Love and hate. Those are pretty much the only two emotions tied to Apple’s iconic iPhone. Those that love it will praise the UI, web browser, huge display and multi-touch. Those that hate it will lament all day about the iPhone’s lack of physical keyboard, quality camera and feature-lacking iPhone OS. Whatever camp you happen to be in, there’s no denying the iPhone’s game-changing rise to fame. But, a new study from Compete claims that for all its user appeal, the iPhone is mostly used to play, not work.
A comparison of 600 smartphone users found that 73% of iPhone owners used their iPhone mainly for entertainment purposes. In contrast, 59% of non-iPhone smartphone users considered their smartphone more of an enterprise device. From that data, Compete claims that the iPhone is more of a personal device than business smartphone. But, that’s not the only way to look at the data.
The iPhone makes it easy to access information and interact with online service. More so than any other mobile platform. The key is usability and availability. There’s no denying the iPhone OS as intuitive and user-friendly. The App Store stocks well over 25,000 iPhone apps (even if the majority are crap, that’s still a lot of really useful software). Of course people are going to take advantage of all that “entertainment” built into the iPhone. That doesn’t mean iPhone users don’t use their smartphone for business. The iPhone just happens to have more “fun appeal.” And there’s nothing wrong with that.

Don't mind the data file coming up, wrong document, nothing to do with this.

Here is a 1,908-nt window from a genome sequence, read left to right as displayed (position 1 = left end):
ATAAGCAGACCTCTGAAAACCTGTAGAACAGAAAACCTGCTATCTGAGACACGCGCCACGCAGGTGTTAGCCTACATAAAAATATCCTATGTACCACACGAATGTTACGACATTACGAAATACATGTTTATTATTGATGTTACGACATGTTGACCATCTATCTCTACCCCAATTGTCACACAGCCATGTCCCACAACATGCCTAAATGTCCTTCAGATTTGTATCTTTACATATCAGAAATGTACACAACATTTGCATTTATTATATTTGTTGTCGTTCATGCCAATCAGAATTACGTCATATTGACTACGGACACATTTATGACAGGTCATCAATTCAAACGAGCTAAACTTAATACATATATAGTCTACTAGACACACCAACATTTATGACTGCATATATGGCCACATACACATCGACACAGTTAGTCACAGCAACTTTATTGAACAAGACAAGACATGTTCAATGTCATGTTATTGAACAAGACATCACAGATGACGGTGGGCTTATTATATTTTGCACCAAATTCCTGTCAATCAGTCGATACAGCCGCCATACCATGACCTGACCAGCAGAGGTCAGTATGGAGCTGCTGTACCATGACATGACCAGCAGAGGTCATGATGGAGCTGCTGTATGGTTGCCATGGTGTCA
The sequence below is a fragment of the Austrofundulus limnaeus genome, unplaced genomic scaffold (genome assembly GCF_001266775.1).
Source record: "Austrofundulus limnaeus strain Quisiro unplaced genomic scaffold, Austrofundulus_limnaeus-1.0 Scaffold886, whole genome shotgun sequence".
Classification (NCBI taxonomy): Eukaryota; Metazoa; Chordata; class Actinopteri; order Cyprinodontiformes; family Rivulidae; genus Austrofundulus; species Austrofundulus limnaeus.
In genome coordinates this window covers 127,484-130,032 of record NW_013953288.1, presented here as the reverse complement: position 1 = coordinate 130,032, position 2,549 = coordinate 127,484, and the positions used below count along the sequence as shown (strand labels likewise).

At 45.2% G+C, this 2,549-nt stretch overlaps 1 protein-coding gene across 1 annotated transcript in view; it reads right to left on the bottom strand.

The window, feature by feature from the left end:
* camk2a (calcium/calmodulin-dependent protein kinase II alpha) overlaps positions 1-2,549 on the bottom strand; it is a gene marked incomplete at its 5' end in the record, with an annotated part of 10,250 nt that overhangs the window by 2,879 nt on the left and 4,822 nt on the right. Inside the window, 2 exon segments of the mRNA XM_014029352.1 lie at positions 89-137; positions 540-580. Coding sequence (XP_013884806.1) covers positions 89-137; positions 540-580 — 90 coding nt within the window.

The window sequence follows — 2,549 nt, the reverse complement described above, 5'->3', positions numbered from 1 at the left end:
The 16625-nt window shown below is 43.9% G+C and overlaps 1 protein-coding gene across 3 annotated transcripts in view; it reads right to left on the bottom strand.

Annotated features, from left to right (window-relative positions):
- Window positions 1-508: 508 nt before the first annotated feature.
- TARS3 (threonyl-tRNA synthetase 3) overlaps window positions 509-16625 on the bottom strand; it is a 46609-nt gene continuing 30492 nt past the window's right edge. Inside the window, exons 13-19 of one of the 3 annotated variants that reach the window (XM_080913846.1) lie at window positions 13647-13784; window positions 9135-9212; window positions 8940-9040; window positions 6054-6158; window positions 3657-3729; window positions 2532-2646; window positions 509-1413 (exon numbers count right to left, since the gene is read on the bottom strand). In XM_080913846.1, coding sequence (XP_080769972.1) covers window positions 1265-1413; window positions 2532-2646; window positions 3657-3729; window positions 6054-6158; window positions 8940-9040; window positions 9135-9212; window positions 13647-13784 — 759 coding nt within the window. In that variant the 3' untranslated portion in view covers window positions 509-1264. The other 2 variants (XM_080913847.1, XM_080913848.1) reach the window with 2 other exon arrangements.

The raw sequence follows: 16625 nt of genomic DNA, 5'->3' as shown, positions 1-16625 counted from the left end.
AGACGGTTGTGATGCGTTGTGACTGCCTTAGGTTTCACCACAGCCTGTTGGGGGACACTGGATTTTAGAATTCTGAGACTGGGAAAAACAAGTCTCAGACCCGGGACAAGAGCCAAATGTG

Here’s the take-away from the Compete study. Most non-iPhone smartphone users view their smartphones mainly as enterprise tools, not because it’s better at doing “business,” but because those handsets lack a certain degree of “fun appeal.” Still, don’t discount the likes of HTC and Nokia. Their latest smartphone offerings are blurring the lines between work and play – they just have to work on bringing their respective UIs up to speed.